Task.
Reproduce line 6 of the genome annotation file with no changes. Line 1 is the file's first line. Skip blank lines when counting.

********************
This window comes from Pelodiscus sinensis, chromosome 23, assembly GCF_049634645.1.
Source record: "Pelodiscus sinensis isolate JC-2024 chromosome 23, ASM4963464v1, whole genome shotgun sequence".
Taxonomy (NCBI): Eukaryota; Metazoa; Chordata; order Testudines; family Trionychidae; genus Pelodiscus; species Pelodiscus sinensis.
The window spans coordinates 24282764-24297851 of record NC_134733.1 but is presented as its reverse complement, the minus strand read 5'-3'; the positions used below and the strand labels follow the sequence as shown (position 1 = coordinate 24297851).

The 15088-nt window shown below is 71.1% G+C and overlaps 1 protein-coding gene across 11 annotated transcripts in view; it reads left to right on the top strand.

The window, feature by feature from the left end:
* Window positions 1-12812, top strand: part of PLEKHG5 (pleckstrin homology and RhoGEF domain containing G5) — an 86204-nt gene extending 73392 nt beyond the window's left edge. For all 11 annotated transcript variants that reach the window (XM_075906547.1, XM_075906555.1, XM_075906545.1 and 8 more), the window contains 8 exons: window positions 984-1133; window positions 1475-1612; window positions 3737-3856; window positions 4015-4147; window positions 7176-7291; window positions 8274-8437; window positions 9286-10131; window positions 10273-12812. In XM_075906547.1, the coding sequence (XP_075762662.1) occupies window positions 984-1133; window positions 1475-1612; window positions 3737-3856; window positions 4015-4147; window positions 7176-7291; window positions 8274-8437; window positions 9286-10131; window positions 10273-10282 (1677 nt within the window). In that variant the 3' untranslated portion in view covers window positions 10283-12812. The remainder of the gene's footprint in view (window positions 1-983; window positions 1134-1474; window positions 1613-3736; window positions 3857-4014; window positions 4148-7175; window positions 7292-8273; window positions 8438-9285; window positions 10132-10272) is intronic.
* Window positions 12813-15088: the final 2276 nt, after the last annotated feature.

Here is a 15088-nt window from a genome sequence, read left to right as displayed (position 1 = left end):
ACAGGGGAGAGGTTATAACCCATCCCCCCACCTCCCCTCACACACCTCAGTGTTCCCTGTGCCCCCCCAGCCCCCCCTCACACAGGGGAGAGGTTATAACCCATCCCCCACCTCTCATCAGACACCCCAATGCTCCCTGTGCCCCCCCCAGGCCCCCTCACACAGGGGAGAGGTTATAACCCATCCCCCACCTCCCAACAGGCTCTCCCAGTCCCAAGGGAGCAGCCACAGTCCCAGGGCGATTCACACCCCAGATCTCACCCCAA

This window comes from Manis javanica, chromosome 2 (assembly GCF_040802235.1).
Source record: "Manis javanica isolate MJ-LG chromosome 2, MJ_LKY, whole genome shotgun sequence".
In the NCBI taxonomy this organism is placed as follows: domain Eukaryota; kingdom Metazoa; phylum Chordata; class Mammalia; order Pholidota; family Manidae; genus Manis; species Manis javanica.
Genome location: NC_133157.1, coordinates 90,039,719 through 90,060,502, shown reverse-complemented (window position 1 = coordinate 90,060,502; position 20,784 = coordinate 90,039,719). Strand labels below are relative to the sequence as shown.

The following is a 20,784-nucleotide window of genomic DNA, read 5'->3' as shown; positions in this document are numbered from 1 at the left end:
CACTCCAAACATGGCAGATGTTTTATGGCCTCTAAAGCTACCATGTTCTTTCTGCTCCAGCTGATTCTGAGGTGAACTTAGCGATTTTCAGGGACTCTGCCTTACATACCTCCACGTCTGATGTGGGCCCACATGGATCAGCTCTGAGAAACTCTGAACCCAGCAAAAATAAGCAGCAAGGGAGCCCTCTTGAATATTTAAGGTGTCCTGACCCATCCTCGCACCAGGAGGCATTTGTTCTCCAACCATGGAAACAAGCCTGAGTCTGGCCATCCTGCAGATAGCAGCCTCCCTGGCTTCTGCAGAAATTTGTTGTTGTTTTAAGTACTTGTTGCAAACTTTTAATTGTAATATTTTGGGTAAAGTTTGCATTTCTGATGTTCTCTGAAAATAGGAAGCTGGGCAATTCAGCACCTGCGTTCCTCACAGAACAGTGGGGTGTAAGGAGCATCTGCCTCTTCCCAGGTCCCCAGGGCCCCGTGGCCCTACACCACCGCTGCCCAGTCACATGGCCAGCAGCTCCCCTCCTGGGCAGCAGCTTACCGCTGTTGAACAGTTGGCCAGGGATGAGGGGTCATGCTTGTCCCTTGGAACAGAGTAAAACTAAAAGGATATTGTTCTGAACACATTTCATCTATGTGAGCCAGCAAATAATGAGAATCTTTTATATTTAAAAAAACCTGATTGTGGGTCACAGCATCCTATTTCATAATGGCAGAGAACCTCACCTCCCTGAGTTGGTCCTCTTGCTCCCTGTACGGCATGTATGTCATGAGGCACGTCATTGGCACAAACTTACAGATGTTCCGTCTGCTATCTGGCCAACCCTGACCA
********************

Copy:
The window, feature by feature from the left end: